In a couple of previous posts, I’ve described how Jeronimus Cornelisz gradually built up his power base in the Abrolhos Islands, before starting his reign of terror in earnest. First, he took control of the ship’s council, which governed the survivors. Then, he divided his flock, sending those most likely to dispute his rule to the most remote islands, where he hoped they would die of hunger and thirst. Honey-tongued as ever, he asked their leader, a soldier named Wiebbe Hayes, to light three signal fires if they found water, well aware that the islands to which he sent the soldiers had already been searched for water twice without success.
Meanwhile, Cornelisz ordered his men to kill people surreptitiously.
The first broad daylight murders occurred on the 9th July, when the people who had settled on Traitor’s Island suddenly launched their rafts and headed off into the channel. Cornelisz flew into a rage and had his men intercept them. Some were brought back to Batavia’s Graveyard, where Cornelisz ordered them put to death – for defying the Council’s authority. Several men and two children were put to the sword. One man was killed with a pike through the throat. The Undermerchant’s thugs then took the three remaining women into the channel and threw them overboard, where they drowned. All this took place in front of the other survivors. Those on the Seal’s Island would also have been witness to events.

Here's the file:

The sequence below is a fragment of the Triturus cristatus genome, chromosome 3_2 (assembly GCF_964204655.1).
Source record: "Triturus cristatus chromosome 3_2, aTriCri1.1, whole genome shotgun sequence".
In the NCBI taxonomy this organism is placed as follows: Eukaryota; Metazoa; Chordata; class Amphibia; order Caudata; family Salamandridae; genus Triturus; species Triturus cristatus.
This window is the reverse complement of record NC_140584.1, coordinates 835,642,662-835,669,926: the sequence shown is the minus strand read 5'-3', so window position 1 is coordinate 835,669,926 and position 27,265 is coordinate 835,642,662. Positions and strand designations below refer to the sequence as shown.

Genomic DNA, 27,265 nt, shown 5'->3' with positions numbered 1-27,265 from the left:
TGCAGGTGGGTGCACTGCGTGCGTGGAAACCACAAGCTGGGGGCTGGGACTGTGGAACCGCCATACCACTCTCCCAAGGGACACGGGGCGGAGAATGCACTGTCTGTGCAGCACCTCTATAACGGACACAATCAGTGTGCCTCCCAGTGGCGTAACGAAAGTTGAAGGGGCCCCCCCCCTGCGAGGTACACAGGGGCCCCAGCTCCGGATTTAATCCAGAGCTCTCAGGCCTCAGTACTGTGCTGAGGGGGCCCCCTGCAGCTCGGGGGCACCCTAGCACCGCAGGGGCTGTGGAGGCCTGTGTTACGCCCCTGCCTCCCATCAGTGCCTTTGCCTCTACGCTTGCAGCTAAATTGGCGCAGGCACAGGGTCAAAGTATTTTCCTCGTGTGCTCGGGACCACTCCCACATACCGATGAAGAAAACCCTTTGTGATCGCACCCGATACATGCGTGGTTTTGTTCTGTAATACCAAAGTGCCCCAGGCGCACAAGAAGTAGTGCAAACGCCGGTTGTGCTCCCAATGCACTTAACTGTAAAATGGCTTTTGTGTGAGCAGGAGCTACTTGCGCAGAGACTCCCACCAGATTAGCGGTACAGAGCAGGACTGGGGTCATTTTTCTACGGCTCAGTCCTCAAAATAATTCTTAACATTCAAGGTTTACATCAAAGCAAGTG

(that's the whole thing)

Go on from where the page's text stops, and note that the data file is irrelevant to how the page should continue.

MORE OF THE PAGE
The question is why? What happened to cause Cornelisz such consternation, and why did the people on Traitor’s Island launch their rafts?
Pelsaert’s journal doesn’t say, but Mike Dash, doing what historians should always do, examined other events at the same time, and came up with a compelling argument. It seems the folk on Traitor’s Island moved at much the same time as smoke from three signal fires was seen, coming from the High Islands. The soldiers had found water, a good reason for the people on the miserable hillock that was Traitor’s Island to put to sea. This should have been a cause for celebration for all the survivors, but it threw Cornelisz’s plans into disarray. If the soldiers had water, and more survivors joined them, his rule was in jeopardy. He could not allow his ‘subjects’ to escape.
Like many tyrants before him, and after him, his behaviour moved to murderous tyranny. From this time on, no-one who was not aligned with Cornelisz’s bunch of thugs, was safe.